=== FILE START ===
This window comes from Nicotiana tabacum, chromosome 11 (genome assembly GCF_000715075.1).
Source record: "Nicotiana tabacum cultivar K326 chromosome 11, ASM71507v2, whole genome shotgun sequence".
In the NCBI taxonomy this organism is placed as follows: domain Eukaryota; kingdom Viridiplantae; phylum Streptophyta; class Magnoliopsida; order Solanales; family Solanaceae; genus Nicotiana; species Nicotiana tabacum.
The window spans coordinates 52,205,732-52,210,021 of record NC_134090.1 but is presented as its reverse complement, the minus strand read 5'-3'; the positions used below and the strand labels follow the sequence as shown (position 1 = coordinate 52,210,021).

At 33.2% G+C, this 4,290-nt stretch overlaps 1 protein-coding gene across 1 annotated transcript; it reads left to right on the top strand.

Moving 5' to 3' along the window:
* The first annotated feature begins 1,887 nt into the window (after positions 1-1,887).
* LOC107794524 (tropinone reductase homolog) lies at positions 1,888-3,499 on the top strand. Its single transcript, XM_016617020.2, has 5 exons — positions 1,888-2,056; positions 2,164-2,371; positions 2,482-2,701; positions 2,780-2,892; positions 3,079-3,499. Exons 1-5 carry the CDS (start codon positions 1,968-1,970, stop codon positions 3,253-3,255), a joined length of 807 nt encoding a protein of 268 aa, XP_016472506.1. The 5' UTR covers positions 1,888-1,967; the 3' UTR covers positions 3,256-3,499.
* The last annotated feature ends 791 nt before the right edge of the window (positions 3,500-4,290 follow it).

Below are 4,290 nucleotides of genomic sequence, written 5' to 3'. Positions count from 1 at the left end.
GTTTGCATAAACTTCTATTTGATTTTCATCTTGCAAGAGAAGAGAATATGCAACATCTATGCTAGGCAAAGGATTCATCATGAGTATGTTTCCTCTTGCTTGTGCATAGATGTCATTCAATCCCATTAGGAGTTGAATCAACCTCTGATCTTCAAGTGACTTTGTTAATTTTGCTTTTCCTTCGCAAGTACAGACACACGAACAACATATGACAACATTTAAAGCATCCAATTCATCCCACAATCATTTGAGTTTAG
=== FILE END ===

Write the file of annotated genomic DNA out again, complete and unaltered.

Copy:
This window comes from Nicotiana tabacum, chromosome 11 (genome assembly GCF_000715075.1).
Source record: "Nicotiana tabacum cultivar K326 chromosome 11, ASM71507v2, whole genome shotgun sequence".
In the NCBI taxonomy this organism is placed as follows: domain Eukaryota; kingdom Viridiplantae; phylum Streptophyta; class Magnoliopsida; order Solanales; family Solanaceae; genus Nicotiana; species Nicotiana tabacum.
The window spans coordinates 52,205,732-52,210,021 of record NC_134090.1 but is presented as its reverse complement, the minus strand read 5'-3'; the positions used below and the strand labels follow the sequence as shown (position 1 = coordinate 52,210,021).

At 33.2% G+C, this 4,290-nt stretch overlaps 1 protein-coding gene across 1 annotated transcript; it reads left to right on the top strand.

Moving 5' to 3' along the window:
* The first annotated feature begins 1,887 nt into the window (after positions 1-1,887).
* LOC107794524 (tropinone reductase homolog) lies at positions 1,888-3,499 on the top strand. Its single transcript, XM_016617020.2, has 5 exons — positions 1,888-2,056; positions 2,164-2,371; positions 2,482-2,701; positions 2,780-2,892; positions 3,079-3,499. Exons 1-5 carry the CDS (start codon positions 1,968-1,970, stop codon positions 3,253-3,255), a joined length of 807 nt encoding a protein of 268 aa, XP_016472506.1. The 5' UTR covers positions 1,888-1,967; the 3' UTR covers positions 3,256-3,499.
* The last annotated feature ends 791 nt before the right edge of the window (positions 3,500-4,290 follow it).

Below are 4,290 nucleotides of genomic sequence, written 5' to 3'. Positions count from 1 at the left end.
GTTTGCATAAACTTCTATTTGATTTTCATCTTGCAAGAGAAGAGAATATGCAACATCTATGCTAGGCAAAGGATTCATCATGAGTATGTTTCCTCTTGCTTGTGCATAGATGTCATTCAATCCCATTAGGAGTTGAATCAACCTCTGATCTTCAAGTGACTTTGTTAATTTTGCTTTTCCTTCGCAAGTACAGACACACGAACAACATATGACAACATTTAAAGCATCCAATTCATCCCACAATCATTTGAGTTTAG